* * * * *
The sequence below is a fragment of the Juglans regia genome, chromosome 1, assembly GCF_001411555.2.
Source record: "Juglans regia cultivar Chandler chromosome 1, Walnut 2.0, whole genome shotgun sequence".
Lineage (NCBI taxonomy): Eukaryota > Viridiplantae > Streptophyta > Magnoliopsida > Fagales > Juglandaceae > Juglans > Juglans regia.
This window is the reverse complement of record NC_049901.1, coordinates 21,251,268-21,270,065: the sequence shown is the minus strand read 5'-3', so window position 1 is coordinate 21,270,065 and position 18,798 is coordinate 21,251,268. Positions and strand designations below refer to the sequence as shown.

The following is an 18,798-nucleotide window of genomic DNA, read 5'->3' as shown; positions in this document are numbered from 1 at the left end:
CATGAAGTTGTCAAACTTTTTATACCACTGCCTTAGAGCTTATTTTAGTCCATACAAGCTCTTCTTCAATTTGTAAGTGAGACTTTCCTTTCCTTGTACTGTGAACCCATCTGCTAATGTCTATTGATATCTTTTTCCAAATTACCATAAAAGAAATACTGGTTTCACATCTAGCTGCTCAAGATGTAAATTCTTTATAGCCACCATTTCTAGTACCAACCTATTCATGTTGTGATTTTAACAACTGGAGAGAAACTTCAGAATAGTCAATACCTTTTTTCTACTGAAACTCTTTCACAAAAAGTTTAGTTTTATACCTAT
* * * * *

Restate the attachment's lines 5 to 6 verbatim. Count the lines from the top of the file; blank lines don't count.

The following is an 18,798-nucleotide window of genomic DNA, read 5'->3' as shown; positions in this document are numbered from 1 at the left end:
CATGAAGTTGTCAAACTTTTTATACCACTGCCTTAGAGCTTATTTTAGTCCATACAAGCTCTTCTTCAATTTGTAAGTGAGACTTTCCTTTCCTTGTACTGTGAACCCATCTGCTAATGTCTATTGATATCTTTTTCCAAATTACCATAAAAGAAATACTGGTTTCACATCTAGCTGCTCAAGATGTAAATTCTTTATAGCCACCATTTCTAGTACCAACCTATTCATGTTGTGATTTTAACAACTGGAGAGAAACTTCAGAATAGTCAATACCTTTTTTCTACTGAAACTCTTTCACAAAAAGTTTAGTTTTATACCTAT